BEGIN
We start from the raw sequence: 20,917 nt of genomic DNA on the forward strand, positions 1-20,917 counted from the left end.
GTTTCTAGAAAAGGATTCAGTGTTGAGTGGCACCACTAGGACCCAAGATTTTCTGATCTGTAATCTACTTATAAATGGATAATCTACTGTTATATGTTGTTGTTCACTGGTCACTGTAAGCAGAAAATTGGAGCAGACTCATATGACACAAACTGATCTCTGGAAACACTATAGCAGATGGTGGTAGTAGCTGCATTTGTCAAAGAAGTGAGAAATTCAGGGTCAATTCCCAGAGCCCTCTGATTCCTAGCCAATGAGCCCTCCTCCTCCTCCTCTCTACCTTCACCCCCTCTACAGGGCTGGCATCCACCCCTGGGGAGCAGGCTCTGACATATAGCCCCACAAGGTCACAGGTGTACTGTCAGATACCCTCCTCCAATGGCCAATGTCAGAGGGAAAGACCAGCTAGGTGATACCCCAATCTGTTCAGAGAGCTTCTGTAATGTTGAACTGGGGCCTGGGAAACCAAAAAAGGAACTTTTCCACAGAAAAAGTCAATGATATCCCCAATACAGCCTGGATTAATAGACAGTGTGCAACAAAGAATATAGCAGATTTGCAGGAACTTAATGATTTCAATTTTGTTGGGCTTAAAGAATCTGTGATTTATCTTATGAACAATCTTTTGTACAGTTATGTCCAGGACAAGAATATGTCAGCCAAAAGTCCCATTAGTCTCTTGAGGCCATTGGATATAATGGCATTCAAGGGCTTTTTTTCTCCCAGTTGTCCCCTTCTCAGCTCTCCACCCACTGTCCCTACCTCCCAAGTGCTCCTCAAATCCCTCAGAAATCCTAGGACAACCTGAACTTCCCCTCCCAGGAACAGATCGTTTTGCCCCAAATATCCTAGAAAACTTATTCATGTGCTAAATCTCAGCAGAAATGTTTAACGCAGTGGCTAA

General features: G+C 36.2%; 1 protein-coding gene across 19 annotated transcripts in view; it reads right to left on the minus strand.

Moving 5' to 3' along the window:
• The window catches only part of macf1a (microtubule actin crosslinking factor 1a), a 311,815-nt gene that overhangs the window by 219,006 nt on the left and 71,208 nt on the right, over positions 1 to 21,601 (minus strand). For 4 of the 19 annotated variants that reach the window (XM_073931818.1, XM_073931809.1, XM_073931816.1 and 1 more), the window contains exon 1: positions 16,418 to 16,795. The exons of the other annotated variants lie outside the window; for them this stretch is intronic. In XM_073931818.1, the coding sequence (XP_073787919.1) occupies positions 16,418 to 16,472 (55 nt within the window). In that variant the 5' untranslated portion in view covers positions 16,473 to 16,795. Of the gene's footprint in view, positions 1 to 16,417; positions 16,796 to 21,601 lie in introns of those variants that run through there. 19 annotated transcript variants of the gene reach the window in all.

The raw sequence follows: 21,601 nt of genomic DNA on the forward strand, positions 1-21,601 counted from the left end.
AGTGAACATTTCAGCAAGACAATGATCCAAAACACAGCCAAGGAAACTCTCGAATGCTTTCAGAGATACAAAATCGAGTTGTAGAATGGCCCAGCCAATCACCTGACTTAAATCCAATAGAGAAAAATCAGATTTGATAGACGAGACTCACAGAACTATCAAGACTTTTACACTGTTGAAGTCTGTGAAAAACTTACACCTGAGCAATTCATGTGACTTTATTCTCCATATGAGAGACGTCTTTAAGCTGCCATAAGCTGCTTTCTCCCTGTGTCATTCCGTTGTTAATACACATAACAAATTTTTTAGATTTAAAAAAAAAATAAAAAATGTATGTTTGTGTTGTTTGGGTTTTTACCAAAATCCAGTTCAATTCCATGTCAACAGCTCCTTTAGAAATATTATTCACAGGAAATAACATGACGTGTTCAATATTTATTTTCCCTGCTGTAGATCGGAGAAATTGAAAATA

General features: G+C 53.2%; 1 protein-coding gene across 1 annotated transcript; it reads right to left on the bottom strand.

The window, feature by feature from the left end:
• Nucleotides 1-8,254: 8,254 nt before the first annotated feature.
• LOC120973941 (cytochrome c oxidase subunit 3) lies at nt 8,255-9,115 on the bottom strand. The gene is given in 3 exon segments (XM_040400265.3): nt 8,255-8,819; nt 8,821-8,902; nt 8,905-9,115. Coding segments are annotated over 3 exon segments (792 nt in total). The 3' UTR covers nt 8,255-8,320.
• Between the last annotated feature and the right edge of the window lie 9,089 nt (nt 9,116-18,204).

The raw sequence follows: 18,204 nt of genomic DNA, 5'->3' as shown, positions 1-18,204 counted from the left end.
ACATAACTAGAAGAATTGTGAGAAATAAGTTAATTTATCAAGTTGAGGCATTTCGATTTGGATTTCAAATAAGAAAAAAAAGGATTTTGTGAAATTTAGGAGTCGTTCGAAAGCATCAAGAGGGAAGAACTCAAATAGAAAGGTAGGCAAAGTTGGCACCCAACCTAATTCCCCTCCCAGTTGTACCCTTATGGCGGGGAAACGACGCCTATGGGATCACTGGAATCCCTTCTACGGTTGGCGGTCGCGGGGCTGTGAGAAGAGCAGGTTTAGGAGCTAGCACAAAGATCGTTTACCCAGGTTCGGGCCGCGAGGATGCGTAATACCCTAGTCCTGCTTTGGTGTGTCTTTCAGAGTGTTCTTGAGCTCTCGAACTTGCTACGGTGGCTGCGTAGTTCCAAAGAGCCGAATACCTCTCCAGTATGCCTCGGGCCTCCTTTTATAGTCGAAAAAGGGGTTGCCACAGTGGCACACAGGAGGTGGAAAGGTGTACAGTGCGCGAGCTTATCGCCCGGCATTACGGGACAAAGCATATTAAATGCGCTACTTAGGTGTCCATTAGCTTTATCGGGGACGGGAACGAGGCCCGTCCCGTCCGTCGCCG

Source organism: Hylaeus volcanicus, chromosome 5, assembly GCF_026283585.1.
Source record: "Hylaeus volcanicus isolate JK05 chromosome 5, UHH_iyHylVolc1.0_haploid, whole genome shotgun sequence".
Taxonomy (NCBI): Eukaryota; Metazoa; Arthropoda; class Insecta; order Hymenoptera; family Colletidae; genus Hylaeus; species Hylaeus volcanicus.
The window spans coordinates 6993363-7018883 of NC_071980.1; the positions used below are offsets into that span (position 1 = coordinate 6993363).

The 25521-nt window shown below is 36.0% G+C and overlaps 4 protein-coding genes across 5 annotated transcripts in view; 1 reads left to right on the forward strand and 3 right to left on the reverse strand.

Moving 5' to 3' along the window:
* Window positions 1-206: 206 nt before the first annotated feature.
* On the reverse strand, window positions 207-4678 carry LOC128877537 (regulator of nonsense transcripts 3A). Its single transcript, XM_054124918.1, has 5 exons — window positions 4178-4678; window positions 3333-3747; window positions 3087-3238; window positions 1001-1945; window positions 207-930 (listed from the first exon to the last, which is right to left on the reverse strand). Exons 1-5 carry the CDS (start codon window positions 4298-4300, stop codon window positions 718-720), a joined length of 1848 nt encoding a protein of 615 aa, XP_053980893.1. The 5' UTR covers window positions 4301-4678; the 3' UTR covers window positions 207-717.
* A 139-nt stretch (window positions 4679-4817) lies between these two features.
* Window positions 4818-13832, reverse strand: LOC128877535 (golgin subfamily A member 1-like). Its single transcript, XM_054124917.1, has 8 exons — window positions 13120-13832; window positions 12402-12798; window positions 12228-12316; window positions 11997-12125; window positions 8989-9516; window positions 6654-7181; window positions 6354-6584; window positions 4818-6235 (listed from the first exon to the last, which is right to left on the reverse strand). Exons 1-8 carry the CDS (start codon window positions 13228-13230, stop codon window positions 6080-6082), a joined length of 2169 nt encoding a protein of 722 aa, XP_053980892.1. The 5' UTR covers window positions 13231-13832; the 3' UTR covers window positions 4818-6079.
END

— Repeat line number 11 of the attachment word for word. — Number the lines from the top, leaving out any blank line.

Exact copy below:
• LOC120973941 (cytochrome c oxidase subunit 3) lies at nt 8,255-9,115 on the bottom strand. The gene is given in 3 exon segments (XM_040400265.3): nt 8,255-8,819; nt 8,821-8,902; nt 8,905-9,115. Coding segments are annotated over 3 exon segments (792 nt in total). The 3' UTR covers nt 8,255-8,320.